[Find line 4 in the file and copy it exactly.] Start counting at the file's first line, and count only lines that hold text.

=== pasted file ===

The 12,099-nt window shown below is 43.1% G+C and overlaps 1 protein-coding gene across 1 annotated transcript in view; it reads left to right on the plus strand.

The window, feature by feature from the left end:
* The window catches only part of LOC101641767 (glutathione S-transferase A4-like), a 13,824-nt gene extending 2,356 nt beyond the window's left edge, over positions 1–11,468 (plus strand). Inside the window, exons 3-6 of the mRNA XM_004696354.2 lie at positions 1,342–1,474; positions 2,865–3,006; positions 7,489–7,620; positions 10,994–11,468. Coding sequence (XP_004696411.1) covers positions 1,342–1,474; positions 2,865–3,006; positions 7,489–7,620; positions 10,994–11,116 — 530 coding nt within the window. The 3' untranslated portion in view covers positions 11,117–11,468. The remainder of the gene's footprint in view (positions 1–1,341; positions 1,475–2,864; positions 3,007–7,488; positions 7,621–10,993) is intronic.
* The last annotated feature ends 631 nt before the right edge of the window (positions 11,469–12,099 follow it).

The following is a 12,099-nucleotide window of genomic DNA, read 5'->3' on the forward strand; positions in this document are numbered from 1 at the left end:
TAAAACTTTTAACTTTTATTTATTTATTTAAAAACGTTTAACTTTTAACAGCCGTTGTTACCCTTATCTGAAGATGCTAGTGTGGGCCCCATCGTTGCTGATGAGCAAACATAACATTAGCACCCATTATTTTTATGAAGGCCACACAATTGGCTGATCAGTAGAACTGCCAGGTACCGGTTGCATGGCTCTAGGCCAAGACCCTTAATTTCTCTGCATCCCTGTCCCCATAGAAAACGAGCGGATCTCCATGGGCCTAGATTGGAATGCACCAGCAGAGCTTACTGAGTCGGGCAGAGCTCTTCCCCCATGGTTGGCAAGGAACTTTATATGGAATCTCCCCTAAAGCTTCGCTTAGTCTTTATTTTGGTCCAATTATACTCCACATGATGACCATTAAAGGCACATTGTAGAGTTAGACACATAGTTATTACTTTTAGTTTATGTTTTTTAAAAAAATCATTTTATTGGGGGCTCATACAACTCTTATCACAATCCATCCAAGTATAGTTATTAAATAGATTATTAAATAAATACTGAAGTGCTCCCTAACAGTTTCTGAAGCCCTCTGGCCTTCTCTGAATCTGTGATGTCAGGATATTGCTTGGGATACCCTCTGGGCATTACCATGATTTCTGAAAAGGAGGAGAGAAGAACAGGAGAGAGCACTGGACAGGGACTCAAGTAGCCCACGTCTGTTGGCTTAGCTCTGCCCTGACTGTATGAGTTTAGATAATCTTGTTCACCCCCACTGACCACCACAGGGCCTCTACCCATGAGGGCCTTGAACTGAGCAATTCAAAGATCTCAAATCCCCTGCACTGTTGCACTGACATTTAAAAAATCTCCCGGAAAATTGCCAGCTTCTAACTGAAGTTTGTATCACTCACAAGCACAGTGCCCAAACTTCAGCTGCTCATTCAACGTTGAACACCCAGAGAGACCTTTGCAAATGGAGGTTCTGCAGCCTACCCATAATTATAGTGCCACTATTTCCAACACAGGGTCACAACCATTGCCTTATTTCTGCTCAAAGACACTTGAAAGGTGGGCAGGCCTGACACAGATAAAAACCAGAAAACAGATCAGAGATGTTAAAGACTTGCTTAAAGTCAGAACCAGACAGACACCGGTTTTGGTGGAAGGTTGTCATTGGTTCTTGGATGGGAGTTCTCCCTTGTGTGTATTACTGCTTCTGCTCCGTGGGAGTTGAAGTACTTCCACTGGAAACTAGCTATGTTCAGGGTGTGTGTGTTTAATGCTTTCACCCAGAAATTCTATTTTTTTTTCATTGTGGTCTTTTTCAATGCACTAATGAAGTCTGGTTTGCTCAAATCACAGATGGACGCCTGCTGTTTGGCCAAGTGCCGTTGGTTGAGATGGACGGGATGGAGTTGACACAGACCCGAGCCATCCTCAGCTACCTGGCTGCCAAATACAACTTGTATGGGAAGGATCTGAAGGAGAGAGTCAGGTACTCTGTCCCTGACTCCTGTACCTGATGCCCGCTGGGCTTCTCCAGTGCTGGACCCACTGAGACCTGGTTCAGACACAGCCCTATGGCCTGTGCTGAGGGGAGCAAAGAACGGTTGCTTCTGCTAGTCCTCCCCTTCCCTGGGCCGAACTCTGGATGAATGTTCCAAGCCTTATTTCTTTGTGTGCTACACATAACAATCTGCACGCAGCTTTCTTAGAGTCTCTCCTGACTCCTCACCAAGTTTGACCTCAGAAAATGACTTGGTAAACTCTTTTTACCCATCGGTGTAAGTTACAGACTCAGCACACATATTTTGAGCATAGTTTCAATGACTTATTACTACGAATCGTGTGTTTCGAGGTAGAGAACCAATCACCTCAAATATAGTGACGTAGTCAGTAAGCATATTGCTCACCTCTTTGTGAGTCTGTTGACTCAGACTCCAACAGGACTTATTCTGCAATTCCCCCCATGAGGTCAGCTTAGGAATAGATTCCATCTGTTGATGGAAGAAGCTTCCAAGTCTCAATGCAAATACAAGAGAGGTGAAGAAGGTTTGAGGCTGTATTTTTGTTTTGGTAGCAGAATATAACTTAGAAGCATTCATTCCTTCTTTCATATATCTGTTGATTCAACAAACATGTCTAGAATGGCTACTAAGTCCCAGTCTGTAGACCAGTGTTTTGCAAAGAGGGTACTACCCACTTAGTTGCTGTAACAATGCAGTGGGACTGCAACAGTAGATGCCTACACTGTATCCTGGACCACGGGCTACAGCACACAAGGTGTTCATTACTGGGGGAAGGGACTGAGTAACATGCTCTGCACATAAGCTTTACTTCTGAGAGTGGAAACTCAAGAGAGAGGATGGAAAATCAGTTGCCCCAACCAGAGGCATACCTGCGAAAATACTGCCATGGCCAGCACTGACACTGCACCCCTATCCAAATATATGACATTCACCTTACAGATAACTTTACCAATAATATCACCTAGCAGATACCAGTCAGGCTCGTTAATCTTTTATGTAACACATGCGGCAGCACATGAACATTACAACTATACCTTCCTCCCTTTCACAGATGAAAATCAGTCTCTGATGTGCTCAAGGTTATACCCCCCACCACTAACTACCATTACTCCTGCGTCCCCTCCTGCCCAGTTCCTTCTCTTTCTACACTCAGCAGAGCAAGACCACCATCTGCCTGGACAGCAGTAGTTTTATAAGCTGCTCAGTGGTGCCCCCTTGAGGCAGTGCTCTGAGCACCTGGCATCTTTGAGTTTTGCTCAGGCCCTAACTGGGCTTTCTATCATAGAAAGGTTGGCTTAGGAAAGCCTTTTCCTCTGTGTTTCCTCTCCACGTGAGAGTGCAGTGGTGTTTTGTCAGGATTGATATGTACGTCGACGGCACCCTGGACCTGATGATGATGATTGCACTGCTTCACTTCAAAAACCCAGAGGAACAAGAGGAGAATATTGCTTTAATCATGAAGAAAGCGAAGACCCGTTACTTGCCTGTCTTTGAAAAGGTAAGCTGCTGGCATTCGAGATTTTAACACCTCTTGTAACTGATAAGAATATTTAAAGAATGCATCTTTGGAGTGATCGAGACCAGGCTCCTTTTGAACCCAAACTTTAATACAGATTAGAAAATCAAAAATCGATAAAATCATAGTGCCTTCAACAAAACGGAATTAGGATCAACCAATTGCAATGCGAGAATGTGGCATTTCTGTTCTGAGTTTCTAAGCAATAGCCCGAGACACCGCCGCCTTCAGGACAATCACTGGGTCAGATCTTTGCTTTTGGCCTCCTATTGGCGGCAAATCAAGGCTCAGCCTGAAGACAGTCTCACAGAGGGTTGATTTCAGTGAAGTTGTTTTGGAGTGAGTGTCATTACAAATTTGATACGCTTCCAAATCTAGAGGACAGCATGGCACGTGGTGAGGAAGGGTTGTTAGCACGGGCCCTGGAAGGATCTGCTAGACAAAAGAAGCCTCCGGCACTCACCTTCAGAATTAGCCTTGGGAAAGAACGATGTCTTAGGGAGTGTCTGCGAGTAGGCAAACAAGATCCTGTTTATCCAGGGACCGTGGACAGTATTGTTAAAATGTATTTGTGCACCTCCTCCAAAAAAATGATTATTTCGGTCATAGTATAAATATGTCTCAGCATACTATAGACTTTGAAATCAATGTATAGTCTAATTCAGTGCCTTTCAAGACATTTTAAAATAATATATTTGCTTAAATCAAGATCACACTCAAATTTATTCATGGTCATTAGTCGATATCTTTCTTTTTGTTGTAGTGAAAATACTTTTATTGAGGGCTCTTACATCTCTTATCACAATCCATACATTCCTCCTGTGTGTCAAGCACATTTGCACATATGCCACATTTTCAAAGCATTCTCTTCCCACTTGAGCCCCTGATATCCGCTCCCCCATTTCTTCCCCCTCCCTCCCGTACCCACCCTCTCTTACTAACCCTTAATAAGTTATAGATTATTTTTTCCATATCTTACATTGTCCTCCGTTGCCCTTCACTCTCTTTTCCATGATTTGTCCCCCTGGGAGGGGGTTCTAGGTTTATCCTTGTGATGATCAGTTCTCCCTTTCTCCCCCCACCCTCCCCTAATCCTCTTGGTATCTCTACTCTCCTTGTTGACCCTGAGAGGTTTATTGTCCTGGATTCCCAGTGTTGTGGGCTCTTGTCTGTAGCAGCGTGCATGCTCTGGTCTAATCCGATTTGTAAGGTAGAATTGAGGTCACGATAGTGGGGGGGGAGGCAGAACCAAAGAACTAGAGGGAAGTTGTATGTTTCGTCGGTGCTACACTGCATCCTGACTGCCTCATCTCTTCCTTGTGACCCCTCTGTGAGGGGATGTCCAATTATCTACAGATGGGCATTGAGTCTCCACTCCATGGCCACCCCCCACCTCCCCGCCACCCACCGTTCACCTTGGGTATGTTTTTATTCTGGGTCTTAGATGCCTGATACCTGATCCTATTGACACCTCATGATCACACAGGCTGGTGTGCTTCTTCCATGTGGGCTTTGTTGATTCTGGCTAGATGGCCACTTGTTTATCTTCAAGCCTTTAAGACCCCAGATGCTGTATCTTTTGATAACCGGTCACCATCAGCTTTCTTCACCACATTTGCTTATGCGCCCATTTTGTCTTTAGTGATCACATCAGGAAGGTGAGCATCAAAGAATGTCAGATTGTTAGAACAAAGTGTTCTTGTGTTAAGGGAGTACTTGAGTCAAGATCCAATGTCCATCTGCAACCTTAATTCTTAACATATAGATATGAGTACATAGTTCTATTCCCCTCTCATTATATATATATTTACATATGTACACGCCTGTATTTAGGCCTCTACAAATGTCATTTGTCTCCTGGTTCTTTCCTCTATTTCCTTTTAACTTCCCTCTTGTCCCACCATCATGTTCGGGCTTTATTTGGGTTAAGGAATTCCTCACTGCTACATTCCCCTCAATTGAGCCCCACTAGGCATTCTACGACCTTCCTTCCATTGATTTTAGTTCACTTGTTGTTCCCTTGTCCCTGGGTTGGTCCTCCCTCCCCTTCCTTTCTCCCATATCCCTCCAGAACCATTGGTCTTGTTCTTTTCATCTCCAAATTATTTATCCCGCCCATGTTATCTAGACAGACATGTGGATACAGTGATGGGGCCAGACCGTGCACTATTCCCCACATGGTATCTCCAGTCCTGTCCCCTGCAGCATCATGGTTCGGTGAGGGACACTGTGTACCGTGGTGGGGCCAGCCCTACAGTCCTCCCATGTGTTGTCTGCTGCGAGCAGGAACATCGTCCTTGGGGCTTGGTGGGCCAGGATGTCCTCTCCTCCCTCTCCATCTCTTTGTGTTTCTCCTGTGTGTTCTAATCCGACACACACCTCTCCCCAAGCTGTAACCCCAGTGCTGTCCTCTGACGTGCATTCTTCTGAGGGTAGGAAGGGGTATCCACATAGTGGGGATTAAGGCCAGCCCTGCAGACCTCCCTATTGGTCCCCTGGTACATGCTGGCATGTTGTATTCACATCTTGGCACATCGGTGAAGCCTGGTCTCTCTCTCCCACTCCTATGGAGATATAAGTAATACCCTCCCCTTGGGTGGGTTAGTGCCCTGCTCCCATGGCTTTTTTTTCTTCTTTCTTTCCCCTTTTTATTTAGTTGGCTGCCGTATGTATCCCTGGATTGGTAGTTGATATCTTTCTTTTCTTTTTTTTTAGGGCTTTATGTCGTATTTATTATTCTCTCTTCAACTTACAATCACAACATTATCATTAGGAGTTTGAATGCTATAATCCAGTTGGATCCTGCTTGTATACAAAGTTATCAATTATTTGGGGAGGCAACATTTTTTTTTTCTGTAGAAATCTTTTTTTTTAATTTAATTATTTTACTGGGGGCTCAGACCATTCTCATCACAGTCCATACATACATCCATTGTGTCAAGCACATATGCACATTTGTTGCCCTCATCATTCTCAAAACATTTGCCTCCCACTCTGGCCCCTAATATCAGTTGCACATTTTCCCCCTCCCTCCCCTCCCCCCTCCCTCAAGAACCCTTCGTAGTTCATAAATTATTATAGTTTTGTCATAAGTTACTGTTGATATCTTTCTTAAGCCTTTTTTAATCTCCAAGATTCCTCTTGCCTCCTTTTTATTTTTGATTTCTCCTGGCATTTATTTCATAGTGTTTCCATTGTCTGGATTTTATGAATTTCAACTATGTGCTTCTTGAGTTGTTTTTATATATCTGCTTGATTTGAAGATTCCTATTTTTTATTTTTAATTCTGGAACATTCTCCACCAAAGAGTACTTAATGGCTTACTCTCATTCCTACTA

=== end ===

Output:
* The last annotated feature ends 631 nt before the right edge of the window (positions 11,469–12,099 follow it).